Cordia elliptica Sieber ex Griseb.
Cordia nitida Vahl ex H.West
Gerascanthus laevigatus (Lam.) Borhidi
Hymenesthes nitida (Vahl) Miers
Common Name: Clam Cherry
Tree growing at Fairchild Tropical Botanic Garden, Miami, Florida, USA
Photograph by: David Stang
Cordia laevigata can be a shrub, or a tree with a dense, rounded crown. Usually growing 4 - 8 metres tall, it is reported to sometimes reach 20 metres, whilst at other times it is a shrub only a few metres tall. It can be evergreen or deciduous according to the climate. The bole can be 30cm in diameter[
The plant is sometimes harvested from the wild for local use of its wood. It makes an attractive ornamental in cultivation[
Cordia laevigata has quite a wide range in the Caribbean and C. America but its suitable habitat is threatened by urban development, tourism and recreation activities. The extent of this activity has lead to the species being considered locally as 'Critically Endangered' on some of the smaller Caribbean islands, for example, the Cayman Islands. The species is afforded little protection in the wild. Globally, the plant is classified as 'Least Concern' in the IUCN Red List of Threatened Species(2014)[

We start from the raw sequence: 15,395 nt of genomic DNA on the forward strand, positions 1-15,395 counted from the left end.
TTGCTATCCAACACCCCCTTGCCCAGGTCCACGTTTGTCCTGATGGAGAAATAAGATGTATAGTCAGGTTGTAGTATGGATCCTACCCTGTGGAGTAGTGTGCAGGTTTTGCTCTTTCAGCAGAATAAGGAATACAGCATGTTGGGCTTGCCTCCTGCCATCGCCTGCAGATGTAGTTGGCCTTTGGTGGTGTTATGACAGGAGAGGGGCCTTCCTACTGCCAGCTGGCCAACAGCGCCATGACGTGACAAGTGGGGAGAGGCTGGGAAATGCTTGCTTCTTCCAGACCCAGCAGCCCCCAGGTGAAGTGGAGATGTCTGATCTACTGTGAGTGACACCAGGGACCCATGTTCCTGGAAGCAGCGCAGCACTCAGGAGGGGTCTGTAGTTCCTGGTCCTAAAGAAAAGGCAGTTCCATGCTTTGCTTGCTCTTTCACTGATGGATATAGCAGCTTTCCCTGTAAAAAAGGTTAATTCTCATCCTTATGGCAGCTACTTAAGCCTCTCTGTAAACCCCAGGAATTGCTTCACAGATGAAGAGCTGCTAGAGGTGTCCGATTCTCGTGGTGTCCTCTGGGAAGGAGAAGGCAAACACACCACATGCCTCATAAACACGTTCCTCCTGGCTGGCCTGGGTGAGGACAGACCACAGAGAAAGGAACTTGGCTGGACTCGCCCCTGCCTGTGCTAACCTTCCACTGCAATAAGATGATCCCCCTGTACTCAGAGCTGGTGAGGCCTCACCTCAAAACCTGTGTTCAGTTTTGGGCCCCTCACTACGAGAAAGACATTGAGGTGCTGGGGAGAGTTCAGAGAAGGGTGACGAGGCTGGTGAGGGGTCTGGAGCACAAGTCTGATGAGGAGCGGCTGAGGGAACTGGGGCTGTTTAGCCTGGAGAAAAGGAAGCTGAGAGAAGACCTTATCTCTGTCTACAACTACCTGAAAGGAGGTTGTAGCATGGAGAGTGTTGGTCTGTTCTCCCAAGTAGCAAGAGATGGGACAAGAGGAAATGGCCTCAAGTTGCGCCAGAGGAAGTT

C. America - Panama; Caribbean - Virgin Islands to Jamaica and Haiti.
Thickets and forests in coastal and limestone regions; at elevations up to 500 metres[
|Conservation Status||Least Concern
|Other Uses Rating||
The plant flowers and produces fruit at irregular periods through the year, frequently producing quantities of fruit[
Although we have seen no specific information for this species, the fruits of most Cordia species are comprised of a thin to fairly thick layer of pulpy, sweetish-tasting flesh surrounding a single seed and are more or less edible[
], (though some are known to cause gastric disturbances).
The wood is used chiefly for posts[
The wood of most species in this genus is hard and, where the plants grow large enough, the wood is often harvested at least locally for use in construction etc and also for making charcoal[
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